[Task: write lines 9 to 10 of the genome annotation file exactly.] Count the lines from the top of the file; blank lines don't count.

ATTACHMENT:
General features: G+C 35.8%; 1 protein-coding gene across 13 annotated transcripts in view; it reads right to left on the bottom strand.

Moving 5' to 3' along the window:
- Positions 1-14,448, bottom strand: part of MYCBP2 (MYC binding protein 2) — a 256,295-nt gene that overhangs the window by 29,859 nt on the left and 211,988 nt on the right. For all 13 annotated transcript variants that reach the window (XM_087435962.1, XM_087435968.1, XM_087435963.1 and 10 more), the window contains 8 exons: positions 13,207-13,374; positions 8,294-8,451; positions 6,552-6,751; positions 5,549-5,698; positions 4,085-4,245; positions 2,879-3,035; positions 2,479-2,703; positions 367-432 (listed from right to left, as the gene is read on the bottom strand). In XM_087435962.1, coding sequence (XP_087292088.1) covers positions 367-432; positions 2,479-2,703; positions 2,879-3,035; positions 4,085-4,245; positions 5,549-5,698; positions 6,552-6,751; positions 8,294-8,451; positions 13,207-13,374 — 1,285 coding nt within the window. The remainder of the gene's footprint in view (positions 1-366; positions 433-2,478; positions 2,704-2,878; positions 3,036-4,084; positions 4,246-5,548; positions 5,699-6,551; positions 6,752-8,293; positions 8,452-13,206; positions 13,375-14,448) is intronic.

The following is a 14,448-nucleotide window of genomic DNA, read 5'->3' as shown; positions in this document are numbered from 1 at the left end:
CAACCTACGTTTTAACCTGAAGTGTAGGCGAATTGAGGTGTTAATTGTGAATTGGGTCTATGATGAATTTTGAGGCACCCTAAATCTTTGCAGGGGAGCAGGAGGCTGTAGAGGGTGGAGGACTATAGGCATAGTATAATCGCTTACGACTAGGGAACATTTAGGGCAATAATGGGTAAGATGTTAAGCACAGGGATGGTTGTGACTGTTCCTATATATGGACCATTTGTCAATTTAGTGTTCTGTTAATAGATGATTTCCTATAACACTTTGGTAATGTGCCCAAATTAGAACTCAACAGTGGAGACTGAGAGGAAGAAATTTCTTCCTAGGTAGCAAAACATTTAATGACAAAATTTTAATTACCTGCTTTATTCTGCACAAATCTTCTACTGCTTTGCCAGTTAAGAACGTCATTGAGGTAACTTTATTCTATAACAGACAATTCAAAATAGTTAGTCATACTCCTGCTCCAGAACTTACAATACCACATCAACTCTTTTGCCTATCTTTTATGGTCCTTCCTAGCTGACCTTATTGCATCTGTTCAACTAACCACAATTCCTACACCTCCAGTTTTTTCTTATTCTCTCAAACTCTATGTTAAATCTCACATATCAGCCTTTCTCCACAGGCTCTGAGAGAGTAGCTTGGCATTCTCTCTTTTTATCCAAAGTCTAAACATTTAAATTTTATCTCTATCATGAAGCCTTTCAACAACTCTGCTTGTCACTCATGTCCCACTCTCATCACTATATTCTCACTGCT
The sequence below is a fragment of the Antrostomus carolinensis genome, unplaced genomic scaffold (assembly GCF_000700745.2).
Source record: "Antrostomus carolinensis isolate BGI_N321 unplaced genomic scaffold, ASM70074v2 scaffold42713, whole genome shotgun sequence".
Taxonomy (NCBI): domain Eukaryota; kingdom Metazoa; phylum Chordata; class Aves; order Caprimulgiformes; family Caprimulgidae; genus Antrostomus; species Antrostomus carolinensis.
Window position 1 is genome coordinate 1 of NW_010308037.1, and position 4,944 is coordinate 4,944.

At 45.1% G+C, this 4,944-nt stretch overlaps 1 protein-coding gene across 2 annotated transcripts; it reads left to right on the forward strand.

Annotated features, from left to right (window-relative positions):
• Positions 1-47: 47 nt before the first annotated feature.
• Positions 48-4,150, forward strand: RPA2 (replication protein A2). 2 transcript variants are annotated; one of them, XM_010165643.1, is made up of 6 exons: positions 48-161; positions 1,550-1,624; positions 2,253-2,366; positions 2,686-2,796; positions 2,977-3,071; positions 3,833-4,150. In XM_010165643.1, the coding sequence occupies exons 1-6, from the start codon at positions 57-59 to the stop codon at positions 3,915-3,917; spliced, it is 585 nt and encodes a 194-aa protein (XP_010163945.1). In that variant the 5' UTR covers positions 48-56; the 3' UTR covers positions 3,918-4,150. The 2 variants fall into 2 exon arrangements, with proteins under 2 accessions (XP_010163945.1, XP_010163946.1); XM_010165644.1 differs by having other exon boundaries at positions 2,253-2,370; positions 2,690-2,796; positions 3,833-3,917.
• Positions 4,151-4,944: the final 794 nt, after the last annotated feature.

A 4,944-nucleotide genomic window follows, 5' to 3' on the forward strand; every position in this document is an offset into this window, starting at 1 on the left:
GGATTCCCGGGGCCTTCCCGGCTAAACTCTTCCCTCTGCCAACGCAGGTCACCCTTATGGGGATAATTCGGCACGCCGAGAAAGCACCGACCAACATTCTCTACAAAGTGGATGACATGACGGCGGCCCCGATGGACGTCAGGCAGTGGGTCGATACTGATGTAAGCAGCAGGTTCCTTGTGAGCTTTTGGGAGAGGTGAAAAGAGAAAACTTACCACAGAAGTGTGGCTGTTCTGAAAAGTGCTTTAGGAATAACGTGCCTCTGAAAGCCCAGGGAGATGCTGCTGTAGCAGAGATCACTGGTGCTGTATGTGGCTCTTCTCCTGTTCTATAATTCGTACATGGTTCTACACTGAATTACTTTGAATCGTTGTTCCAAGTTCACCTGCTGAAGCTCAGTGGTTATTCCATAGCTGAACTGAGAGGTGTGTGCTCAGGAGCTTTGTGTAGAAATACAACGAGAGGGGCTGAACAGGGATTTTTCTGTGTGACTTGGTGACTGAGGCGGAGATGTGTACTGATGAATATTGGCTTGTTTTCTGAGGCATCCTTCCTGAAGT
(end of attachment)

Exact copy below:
Window position 1 is genome coordinate 1 of NW_010308037.1, and position 4,944 is coordinate 4,944.

At 45.1% G+C, this 4,944-nt stretch overlaps 1 protein-coding gene across 2 annotated transcripts; it reads left to right on the forward strand.